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Consumer spending increased in May

Americans stepped up their retail spending last month, a sign that low unemployment and modest wage gains are encouraging consumers to shop.

The Commerce Department said Friday that retail sales rose 0.5 percent in May, after a smaller gain of 0.3 percent the previous month. April’s figure was revised up from an earlier estimate that showed a decline.

The figures suggest that Americans remain confident enough in the economic outlook to spend.

Sales at electronics stores jumped 1.1 percent and rose 0.7 percent at auto dealers. Sales in a category that mostly includes online retailers rose 1.4 percent.

Retail sales have been choppy this year. But with the unemployment rate at a five-decade low of 3.6 percent and wage gains easily outpacing inflation, most analysts expect consumer spending to keep growing at a decent pace.

Still, the economy is forecast to slow in the April-June quarter.

Retail spending was healthy in many categories. Restaurants and bars reported that spending rose 0.7 percent. Sporting goods and hobby stores saw sales rise a strong 1.1 percent.

— Associated Press

WALL STREET
Chewy soars during market debut

PetSmart-controlled Chewy Inc. surged in its first day of trading after raising $1.02 billion in an initial public offering, as investors bet that pet owners will do more of their shopping online for items from cat food to dog sweaters.

Chewy’s shares rose as much as 88 percent in the first hour of trading Friday from the $22 offer price. Shares opened at $36 and were up 59 percent to close at $34.99.

PetSmart acquired Chewy in 2017, paying about $3 billion for the company.

— Bloomberg News

AUTO INDUSTRY
VW workers in Tenn. vote against union

Workers at Volkswagen’s plant in Chattanooga, Tenn., have voted against forming a union.

A win would have offered the United Auto Workers its first fully organized, foreign-owned auto assembly plant in the traditionally anti-union South.

The vote of hourly workers began Wednesday and concluded Friday. The German automaker said Friday night that preliminary results show employees voted against representation 833 to 776.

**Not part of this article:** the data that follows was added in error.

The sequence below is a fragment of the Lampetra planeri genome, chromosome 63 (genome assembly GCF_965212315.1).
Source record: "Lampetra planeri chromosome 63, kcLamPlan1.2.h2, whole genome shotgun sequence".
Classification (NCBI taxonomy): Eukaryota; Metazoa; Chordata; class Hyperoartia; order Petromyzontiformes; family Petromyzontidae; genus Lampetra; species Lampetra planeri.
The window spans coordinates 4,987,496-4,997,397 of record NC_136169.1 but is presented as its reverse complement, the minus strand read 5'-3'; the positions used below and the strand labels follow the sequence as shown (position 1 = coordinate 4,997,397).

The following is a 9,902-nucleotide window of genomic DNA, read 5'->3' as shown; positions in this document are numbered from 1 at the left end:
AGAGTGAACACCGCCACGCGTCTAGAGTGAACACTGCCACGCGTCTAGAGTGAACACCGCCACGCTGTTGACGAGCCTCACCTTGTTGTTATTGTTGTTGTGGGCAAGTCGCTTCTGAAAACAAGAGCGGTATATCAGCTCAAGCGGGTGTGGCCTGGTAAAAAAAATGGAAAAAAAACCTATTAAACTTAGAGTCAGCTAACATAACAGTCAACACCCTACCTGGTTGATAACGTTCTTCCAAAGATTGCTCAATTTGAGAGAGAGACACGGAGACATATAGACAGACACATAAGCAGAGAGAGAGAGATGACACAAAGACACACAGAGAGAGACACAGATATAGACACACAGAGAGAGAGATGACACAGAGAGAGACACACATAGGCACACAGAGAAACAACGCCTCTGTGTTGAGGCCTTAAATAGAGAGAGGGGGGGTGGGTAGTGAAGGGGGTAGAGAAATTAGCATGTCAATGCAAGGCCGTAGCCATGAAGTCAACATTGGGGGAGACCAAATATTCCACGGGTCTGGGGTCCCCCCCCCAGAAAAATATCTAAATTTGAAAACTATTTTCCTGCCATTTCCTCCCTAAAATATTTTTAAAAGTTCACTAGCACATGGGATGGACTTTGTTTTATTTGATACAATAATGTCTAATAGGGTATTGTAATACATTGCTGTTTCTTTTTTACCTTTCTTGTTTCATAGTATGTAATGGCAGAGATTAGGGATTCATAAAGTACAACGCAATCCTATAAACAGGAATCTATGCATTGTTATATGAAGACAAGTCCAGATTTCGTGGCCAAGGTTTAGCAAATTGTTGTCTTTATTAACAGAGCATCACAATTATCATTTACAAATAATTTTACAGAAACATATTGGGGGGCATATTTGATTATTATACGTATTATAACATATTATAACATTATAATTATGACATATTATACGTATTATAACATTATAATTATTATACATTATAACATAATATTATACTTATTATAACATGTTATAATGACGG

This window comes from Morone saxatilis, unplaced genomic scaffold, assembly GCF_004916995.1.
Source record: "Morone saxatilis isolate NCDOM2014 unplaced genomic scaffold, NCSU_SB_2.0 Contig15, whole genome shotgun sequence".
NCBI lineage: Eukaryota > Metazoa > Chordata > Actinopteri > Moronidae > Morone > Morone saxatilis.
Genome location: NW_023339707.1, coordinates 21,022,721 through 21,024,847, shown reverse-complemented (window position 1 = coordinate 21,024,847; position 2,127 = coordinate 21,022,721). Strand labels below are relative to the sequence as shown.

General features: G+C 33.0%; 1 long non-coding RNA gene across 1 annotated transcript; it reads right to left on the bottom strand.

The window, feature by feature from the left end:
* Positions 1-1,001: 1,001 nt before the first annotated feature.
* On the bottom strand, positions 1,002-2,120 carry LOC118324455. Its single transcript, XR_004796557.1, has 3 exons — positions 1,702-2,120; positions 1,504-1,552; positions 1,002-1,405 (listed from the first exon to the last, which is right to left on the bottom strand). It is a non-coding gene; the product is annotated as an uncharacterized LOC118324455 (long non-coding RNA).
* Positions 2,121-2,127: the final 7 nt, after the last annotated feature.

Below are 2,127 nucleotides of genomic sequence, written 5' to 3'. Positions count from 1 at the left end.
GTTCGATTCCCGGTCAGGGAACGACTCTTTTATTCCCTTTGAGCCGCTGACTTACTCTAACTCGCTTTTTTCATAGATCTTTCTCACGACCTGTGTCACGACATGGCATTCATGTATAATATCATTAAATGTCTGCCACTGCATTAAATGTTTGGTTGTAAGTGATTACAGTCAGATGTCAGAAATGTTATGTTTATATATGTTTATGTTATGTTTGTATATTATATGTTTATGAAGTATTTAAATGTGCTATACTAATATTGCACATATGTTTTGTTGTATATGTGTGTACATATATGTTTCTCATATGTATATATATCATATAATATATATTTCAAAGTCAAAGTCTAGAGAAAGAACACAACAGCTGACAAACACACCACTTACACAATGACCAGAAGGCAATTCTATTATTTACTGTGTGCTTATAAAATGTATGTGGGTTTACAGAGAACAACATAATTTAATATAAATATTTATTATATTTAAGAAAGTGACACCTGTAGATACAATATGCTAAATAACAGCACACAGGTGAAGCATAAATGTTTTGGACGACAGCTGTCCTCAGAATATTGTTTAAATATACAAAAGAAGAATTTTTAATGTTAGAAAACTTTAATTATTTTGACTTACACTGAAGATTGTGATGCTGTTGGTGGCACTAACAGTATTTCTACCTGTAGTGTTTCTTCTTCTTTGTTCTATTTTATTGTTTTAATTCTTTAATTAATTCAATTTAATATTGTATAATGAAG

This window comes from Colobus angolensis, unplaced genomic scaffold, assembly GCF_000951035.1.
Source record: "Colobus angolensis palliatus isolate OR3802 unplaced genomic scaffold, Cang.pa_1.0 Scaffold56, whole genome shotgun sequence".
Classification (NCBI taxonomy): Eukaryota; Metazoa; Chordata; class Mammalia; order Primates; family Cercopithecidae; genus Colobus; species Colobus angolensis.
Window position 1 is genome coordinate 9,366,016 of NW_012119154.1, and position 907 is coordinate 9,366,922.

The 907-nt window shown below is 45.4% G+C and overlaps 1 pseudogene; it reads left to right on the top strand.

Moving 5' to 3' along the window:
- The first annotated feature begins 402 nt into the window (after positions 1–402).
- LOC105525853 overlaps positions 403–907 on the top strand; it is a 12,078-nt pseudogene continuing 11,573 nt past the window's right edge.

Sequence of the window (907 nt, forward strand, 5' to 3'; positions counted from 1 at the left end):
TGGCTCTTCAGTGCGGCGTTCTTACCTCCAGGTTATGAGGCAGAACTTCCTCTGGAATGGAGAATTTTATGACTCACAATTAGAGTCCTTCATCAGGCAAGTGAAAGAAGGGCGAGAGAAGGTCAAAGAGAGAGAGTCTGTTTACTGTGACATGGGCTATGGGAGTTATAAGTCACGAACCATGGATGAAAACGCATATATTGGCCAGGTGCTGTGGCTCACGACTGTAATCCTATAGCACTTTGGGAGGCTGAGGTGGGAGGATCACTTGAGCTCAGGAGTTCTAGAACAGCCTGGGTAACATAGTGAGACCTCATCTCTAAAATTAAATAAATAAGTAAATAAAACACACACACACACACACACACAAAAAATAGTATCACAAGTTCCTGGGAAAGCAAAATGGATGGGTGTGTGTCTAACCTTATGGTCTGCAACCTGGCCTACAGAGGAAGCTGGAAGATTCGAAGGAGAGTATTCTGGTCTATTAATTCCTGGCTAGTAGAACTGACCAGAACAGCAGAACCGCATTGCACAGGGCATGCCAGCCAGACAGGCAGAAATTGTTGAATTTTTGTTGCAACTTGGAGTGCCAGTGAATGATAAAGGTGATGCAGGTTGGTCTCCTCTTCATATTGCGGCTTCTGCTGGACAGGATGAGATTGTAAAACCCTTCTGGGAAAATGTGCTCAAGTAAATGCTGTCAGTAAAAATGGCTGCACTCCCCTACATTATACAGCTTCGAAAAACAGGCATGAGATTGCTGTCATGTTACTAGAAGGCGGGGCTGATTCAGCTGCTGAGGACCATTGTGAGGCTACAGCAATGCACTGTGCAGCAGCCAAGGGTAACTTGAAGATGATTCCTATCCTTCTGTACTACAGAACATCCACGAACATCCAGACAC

Gov. Bill Lee, U.S. Sen. Marsha Blackburn and other top Republicans urged a “no” vote. In 2014, then-U.S. Sen. Bob Corker and then-Gov. Bill Haslam helped workers in the plant to vote against UAW representation.

UAW officials questioned why Chattanooga should differ from Volkswagen’s other major, union-represented plants worldwide, or the General Motors plant in Spring Hill, Tenn., with 3,000 UAW-represented workers.

— Associated Press

Also in Business

Former students at ITT Technical Institute will not have to pay $168 million they still owe on private loans from an affiliated lender to attend the now-defunct for-profit college, under a regulatory settlement announced Friday. Student CU Connect CUSO, created in 2008 to fund and manage loans for ITT students, reached the settlement with the Consumer Financial Protection Bureau, 44 states and the District to resolve claims over its alleged shoddy business practices. The accord also requires CUSO to stop collecting on loans and to ask consumer reporting agencies to delete its loans from students’ credit profiles. ITT Educational Services, which ran ITT Technical Institute, closed its roughly 130 campuses and filed for bankruptcy in September 2016. The closure affected about 35,000 students and 8,000 employees.

U.S. industrial production improved in May, but manufacturers showed weakness despite eking out a slight gain. The Federal Reserve said Friday that industrial output, which includes factories, utilities and mines, rose 0.4 percent in May, after tumbling 0.4 percent in April. Manufacturing output increased just 0.2 percent last month, not enough to overcome declines in prior months. Factory production is down 1.5 percent since the end of 2018.

U.S. consumer sentiment has weakened in June, and long-term inflation expectations dropped to the lowest on record as the outlook for the economy dimmed amid President Trump's trade war. The University of Michigan's preliminary sentiment index fell to 97.9 from 100 in May. The gauge of current conditions increased to 112.5, and the expectations index dropped to 88.6, according to Friday's report.

— From news services